Queer East Film Festival 2023

Queer East returns for its fourth annual outing, starting April 18th.

Returning bigger and better than ever, not only is Queer East offering an even bigger variety of films from an even bigger selection of countries, but this year sees new multimedia events.

As they’ve shown more than once – and most notably in the release of the excellent Memories of my Body – dance has always played a huge role in LGBTQ artistry, and it’s great to see Queer East showcase two separate performances: Robin Numanong’s Cyborg DNA and Choy Ka Fai’s Yishun is Burning. These exceptional performance works highlight the themes of queer performance which are central to this year’s programme, offering an alternative way of navigating intersections between technology, digital art, physical movement, and queer identities.

On top of that will be the haunting VR experience 5.25m2 in which viewers are invited to experience the solitary confinement cell that Stateless Things director Kim Kyung-mook was sentenced to after coming out, and objecting to mandatory military service.

But we’re mostly here for films, so here are 10 from this year you have to check out.

1. I Love You, Beksman (April 1, BFI)

As always I have to talk about the opening and closing films of the festival. This Filipino comedy  flips the tables on the classic coming-out story, and tells of a young make-up artist and fashion designer whose friends have assumed he is gay his whole life and who needs to come out as straight in order to ask out a beauty pageant queen.

2. Home Ground (30 April, Barbican Centre)

Closing things off is something wholly different. Home Ground is a poignant Korean documentary about Lesbos, Korea’s first lesbian bar and looks at its history over the past quarter century. Director Kwon Aram looks at the societal changes that the bar has experienced over this time, offering rare insight into Seoul’s often-hidden lesbian history.

3. A Man and a Gisaeng (26 April, Prince Charles Cinema)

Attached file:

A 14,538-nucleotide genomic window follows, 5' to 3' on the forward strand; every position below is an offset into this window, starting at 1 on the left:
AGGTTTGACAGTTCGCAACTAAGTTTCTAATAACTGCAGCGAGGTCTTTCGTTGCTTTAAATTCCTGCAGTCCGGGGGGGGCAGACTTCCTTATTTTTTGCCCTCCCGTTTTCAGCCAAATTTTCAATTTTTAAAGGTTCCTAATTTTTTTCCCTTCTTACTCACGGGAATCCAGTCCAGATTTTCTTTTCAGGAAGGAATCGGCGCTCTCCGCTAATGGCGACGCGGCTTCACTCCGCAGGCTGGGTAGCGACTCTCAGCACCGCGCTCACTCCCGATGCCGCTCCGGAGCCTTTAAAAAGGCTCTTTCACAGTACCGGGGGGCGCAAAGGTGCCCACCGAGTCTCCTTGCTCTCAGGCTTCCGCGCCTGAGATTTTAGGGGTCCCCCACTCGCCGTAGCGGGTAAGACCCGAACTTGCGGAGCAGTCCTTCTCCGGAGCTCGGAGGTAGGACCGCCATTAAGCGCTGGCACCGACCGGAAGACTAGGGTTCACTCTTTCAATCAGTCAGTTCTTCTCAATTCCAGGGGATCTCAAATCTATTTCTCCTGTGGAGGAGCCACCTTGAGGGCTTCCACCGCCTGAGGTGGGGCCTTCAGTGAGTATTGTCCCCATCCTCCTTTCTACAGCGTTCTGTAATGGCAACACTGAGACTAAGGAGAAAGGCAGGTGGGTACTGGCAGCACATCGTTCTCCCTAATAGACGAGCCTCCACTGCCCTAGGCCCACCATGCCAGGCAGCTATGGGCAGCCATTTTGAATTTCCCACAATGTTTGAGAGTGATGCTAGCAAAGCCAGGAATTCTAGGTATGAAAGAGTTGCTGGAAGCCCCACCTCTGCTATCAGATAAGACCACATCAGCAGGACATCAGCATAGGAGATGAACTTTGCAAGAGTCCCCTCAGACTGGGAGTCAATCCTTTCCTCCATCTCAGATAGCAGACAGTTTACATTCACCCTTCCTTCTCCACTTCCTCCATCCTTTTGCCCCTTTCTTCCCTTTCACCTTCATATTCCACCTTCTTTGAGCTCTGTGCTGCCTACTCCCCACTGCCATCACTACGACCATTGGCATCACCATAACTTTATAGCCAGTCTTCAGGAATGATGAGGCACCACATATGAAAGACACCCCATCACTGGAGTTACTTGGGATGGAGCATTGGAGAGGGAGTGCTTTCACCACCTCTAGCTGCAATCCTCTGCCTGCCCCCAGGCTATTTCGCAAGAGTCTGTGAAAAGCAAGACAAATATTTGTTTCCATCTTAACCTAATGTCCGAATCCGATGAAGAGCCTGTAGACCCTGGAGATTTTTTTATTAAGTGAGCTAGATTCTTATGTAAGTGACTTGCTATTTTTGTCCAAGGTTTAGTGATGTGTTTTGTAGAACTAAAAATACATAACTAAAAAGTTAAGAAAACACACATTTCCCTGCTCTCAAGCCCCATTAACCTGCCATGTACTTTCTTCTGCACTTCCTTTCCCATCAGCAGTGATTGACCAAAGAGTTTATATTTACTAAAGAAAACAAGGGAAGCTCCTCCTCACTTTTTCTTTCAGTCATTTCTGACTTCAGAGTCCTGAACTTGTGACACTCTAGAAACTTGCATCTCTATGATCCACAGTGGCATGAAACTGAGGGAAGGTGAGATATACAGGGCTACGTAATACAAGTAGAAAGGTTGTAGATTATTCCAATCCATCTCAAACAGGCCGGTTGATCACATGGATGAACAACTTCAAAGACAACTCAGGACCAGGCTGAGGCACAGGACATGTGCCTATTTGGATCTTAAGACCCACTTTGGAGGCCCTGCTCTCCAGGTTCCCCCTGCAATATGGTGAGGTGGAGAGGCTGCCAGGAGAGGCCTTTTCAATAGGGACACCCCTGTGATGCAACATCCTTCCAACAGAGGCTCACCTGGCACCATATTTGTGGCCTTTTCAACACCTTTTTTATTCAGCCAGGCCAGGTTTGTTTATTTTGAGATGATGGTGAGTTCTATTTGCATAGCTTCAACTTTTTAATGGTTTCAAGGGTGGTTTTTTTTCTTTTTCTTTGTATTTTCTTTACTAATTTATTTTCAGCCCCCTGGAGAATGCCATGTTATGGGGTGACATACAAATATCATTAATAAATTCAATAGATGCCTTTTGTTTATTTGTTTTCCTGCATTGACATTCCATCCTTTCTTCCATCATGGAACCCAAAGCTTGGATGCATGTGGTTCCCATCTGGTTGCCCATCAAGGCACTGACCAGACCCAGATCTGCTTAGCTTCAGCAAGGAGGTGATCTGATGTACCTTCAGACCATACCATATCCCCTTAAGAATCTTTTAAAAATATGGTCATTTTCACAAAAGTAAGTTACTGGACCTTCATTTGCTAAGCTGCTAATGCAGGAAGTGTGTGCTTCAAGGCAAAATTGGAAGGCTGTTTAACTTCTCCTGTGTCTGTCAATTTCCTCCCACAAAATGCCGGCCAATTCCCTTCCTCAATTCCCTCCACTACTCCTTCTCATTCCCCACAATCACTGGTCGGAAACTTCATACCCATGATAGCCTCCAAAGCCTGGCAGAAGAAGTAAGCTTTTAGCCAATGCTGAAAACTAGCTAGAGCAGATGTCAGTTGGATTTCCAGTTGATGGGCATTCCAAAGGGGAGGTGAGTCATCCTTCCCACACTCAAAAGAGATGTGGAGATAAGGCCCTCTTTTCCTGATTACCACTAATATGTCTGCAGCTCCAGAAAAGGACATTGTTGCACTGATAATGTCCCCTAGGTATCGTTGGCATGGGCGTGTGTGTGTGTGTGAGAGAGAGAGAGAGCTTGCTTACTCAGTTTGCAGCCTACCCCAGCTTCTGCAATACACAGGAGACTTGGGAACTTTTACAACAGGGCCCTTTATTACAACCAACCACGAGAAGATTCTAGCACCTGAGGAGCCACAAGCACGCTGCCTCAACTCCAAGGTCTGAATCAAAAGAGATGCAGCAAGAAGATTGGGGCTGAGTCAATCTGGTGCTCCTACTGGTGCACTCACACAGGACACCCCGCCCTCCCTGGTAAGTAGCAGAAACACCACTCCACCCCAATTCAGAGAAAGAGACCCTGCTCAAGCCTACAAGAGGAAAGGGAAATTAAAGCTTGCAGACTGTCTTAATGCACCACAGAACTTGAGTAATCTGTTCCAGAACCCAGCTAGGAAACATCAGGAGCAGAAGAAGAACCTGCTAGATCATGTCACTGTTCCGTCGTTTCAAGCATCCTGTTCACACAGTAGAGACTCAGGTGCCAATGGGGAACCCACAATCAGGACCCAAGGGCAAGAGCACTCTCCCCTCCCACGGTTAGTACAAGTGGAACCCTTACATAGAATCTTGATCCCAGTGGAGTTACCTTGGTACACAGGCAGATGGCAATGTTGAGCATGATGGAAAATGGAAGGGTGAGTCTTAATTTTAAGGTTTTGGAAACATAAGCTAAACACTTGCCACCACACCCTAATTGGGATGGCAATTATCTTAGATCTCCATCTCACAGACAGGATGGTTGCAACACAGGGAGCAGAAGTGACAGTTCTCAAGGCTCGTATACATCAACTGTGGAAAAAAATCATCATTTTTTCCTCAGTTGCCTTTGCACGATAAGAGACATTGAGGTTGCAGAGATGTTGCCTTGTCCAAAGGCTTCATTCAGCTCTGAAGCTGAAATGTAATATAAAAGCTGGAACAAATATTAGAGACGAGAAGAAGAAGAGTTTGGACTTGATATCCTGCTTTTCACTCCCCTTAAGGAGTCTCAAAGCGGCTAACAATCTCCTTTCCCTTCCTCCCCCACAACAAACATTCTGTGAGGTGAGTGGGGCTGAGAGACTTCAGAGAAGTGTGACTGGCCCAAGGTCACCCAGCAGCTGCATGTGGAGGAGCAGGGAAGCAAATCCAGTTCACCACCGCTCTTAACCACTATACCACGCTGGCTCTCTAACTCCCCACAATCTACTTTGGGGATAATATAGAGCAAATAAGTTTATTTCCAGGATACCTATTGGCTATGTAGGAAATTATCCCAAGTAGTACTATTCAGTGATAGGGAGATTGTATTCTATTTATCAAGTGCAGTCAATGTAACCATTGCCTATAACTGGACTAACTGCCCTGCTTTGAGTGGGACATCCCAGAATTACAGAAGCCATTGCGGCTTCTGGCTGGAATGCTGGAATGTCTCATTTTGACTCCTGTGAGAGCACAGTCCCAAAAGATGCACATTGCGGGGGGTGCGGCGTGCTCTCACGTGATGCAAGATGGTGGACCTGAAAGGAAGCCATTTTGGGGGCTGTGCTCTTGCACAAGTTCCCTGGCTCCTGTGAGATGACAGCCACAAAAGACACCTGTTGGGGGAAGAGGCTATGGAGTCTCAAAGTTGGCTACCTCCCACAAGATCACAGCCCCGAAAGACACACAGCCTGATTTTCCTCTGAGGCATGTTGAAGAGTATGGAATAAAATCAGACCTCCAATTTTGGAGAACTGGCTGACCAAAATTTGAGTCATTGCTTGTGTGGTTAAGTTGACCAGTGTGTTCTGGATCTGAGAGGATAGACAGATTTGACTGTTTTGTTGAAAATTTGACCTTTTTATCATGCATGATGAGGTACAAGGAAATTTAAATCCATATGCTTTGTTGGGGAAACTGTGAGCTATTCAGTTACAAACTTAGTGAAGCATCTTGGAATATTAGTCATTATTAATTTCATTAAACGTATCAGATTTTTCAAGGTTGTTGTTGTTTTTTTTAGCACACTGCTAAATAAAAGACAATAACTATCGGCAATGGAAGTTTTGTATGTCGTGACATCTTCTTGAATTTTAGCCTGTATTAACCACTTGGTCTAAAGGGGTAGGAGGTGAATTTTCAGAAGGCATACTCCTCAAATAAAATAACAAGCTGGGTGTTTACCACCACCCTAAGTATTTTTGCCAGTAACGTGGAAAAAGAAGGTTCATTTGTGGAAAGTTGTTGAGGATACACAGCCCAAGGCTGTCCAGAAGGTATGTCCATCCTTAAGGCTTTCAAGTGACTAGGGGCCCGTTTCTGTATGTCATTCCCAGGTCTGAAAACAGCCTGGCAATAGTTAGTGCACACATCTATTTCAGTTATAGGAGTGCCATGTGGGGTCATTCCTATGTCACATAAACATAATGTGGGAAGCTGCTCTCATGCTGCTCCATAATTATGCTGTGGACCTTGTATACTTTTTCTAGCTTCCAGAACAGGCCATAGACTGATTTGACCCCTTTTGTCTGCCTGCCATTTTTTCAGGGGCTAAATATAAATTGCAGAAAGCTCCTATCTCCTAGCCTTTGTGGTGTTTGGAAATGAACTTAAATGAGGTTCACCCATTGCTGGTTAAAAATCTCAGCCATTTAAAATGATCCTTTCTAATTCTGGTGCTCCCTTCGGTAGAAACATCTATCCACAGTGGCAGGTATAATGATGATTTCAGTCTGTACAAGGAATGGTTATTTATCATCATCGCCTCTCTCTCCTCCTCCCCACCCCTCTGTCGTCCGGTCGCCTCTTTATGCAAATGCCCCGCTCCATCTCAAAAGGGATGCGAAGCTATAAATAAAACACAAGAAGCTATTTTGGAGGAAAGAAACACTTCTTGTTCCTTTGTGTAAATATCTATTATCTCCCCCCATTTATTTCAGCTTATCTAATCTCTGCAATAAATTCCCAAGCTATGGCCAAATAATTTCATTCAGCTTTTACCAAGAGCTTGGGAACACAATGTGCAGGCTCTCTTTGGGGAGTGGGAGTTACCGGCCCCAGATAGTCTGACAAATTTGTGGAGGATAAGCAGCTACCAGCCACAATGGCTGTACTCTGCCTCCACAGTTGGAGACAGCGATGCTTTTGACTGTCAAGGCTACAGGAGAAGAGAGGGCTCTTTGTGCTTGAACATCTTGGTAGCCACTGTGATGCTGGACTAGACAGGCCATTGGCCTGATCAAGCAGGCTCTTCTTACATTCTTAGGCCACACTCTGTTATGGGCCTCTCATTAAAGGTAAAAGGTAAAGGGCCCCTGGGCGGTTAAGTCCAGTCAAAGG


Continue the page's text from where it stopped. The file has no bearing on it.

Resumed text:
A rediscovered gem, and part of the festival’s Focus Korea strand, A Man and a Gisaeng tells of a man, recently fired from his job for dressing too much like a woman, who decides to dress fully in drag and a work as a gisaeng – a sort of lower class woman trained as a courtesan.

4. Memento Mori (28 April, Genesis Cinema)
Moving into horror territory, the Focus Korea strand continues with this 1999 film about a schoolgirl who learns of two of her friends who are entangled in an affair. When one of the girls turns up dead the tranquil school is transformed into a morbid place of terror. This horror classic is a spiritual sequel to the K-horror favourite Whispering Corridors.

5. King and the Clown (26 April, BFI)
Based on the play Yi, the King and the Clown is a historical drama about two street performers during the reign of King Yeonsan who are arrested for satirising the crown. Things get complicated when the king finds himself infatuated with one of the performers. The film was a surprise hit, considering the homosexual themes relating to historical figures, and even won the Grand Bell for Best Film.

6. Stateless Things (22 April, Garden Cinema)
Queer East is an innately political festival – the depiction, treatment and reception to queer topics around Asia is its primary focus, after all. But sometimes things get a touch more political, such as in this film about two men on the fringes of Korean society – a North Korean defector, and a sugar baby – who meet on the day they plan to end their own lives, but who ultimately find their lives changed by the other.

7. About Us But Not About Us (29 April, Rich Mix)
A tense thriller from the Philippines, which sees a literature professor meet his student (and rumoured lover) at a restaurant. Conversation turns dark when the subject of the suicide of a celebrated author and the teacher’s former lover spring up. The film, low-key by design, draws its tension from dialogue and the chemistry between its two stars.

8. What Happened to the Wolf? (24 April, BFI)
I love seeing films from more obscure and unrepresented countries, and it’s a thrill to see Burma make an appearance this year, with their low-key, moving drama about two women who find solace in each other. On top of that, the film has historical relevance as it was released just before the 2021 Myanmar coup d’état, and seized as radical anti-coup propaganda – forcing its director Na Gyi to even go into hiding. An important film if there ever was one, and definitely worth checking out.

9. Lotus Sports Club (23 April, Bertha DocHouse)
A documentary shot over 5 years, this Cambodian film is about Leak, a teen trans man who plays football in the under 21s women’s team. The film’s second star is Pa Vann, the elderly coach and father figure to the players, who established the club to support a wide diversity of players in a country where it isn’t always safe to be yourself.

10. Rebels of the Neon God (24 April, Prince Charles Cinema)
This 1992 classic is often seen as one of the best Taiwanese films of all time, and tells several parallel stories of youths in Taipei who try to get through life as best they can. Drenched in Tsai’s minimalist style, Rebels captures a transformative moment in the city’s history, as the decaying architecture of the nationalist era gives way to technological modernisations.

Those aren’t even close to all the films that are there. I didn’t have time to mention the 1963 Hong Kong musical drama The Love Eterne, or the sweet Japanese drama Let Me Hear It Barefoot. Go to the website and see what else is on.


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